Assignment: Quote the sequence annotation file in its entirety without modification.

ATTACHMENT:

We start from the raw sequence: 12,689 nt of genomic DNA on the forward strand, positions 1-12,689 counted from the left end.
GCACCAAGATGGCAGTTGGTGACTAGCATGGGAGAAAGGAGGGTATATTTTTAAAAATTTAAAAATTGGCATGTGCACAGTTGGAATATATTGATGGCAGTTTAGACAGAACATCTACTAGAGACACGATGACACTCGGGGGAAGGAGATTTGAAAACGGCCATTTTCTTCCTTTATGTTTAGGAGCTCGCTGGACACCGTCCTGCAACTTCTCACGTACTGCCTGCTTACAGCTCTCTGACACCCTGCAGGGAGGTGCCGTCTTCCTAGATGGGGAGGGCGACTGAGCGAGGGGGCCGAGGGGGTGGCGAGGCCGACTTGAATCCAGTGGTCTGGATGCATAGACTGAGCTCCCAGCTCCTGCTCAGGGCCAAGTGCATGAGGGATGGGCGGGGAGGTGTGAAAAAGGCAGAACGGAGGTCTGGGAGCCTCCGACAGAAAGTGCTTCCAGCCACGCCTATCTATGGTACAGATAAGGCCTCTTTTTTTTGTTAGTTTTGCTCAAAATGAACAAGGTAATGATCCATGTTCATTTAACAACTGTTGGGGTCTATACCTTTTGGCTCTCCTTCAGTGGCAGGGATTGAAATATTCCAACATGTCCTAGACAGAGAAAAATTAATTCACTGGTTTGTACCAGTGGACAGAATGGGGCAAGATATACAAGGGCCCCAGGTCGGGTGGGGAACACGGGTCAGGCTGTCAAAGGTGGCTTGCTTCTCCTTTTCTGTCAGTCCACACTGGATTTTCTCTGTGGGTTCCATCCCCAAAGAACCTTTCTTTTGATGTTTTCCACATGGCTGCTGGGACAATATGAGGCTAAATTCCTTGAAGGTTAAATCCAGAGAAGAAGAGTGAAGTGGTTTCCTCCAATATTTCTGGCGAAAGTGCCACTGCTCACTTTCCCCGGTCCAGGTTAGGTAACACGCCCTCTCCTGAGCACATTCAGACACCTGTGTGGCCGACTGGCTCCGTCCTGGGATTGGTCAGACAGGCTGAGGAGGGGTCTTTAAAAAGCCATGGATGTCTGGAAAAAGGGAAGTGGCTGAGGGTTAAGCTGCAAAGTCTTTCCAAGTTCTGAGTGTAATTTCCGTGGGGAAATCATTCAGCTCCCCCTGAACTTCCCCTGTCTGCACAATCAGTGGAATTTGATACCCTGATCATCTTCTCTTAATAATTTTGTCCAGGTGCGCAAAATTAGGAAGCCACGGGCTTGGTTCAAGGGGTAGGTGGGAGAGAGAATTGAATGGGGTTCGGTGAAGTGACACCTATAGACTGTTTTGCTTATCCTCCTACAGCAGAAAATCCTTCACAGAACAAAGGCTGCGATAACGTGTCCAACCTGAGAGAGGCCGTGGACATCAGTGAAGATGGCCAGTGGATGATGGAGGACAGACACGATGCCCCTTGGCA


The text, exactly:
We start from the raw sequence: 12,689 nt of genomic DNA on the forward strand, positions 1-12,689 counted from the left end.
GCACCAAGATGGCAGTTGGTGACTAGCATGGGAGAAAGGAGGGTATATTTTTAAAAATTTAAAAATTGGCATGTGCACAGTTGGAATATATTGATGGCAGTTTAGACAGAACATCTACTAGAGACACGATGACACTCGGGGGAAGGAGATTTGAAAACGGCCATTTTCTTCCTTTATGTTTAGGAGCTCGCTGGACACCGTCCTGCAACTTCTCACGTACTGCCTGCTTACAGCTCTCTGACACCCTGCAGGGAGGTGCCGTCTTCCTAGATGGGGAGGGCGACTGAGCGAGGGGGCCGAGGGGGTGGCGAGGCCGACTTGAATCCAGTGGTCTGGATGCATAGACTGAGCTCCCAGCTCCTGCTCAGGGCCAAGTGCATGAGGGATGGGCGGGGAGGTGTGAAAAAGGCAGAACGGAGGTCTGGGAGCCTCCGACAGAAAGTGCTTCCAGCCACGCCTATCTATGGTACAGATAAGGCCTCTTTTTTTTGTTAGTTTTGCTCAAAATGAACAAGGTAATGATCCATGTTCATTTAACAACTGTTGGGGTCTATACCTTTTGGCTCTCCTTCAGTGGCAGGGATTGAAATATTCCAACATGTCCTAGACAGAGAAAAATTAATTCACTGGTTTGTACCAGTGGACAGAATGGGGCAAGATATACAAGGGCCCCAGGTCGGGTGGGGAACACGGGTCAGGCTGTCAAAGGTGGCTTGCTTCTCCTTTTCTGTCAGTCCACACTGGATTTTCTCTGTGGGTTCCATCCCCAAAGAACCTTTCTTTTGATGTTTTCCACATGGCTGCTGGGACAATATGAGGCTAAATTCCTTGAAGGTTAAATCCAGAGAAGAAGAGTGAAGTGGTTTCCTCCAATATTTCTGGCGAAAGTGCCACTGCTCACTTTCCCCGGTCCAGGTTAGGTAACACGCCCTCTCCTGAGCACATTCAGACACCTGTGTGGCCGACTGGCTCCGTCCTGGGATTGGTCAGACAGGCTGAGGAGGGGTCTTTAAAAAGCCATGGATGTCTGGAAAAAGGGAAGTGGCTGAGGGTTAAGCTGCAAAGTCTTTCCAAGTTCTGAGTGTAATTTCCGTGGGGAAATCATTCAGCTCCCCCTGAACTTCCCCTGTCTGCACAATCAGTGGAATTTGATACCCTGATCATCTTCTCTTAATAATTTTGTCCAGGTGCGCAAAATTAGGAAGCCACGGGCTTGGTTCAAGGGGTAGGTGGGAGAGAGAATTGAATGGGGTTCGGTGAAGTGACACCTATAGACTGTTTTGCTTATCCTCCTACAGCAGAAAATCCTTCACAGAACAAAGGCTGCGATAACGTGTCCAACCTGAGAGAGGCCGTGGACATCAGTGAAGATGGCCAGTGGATGATGGAGGACAGACACGATGCCCCTTGGCA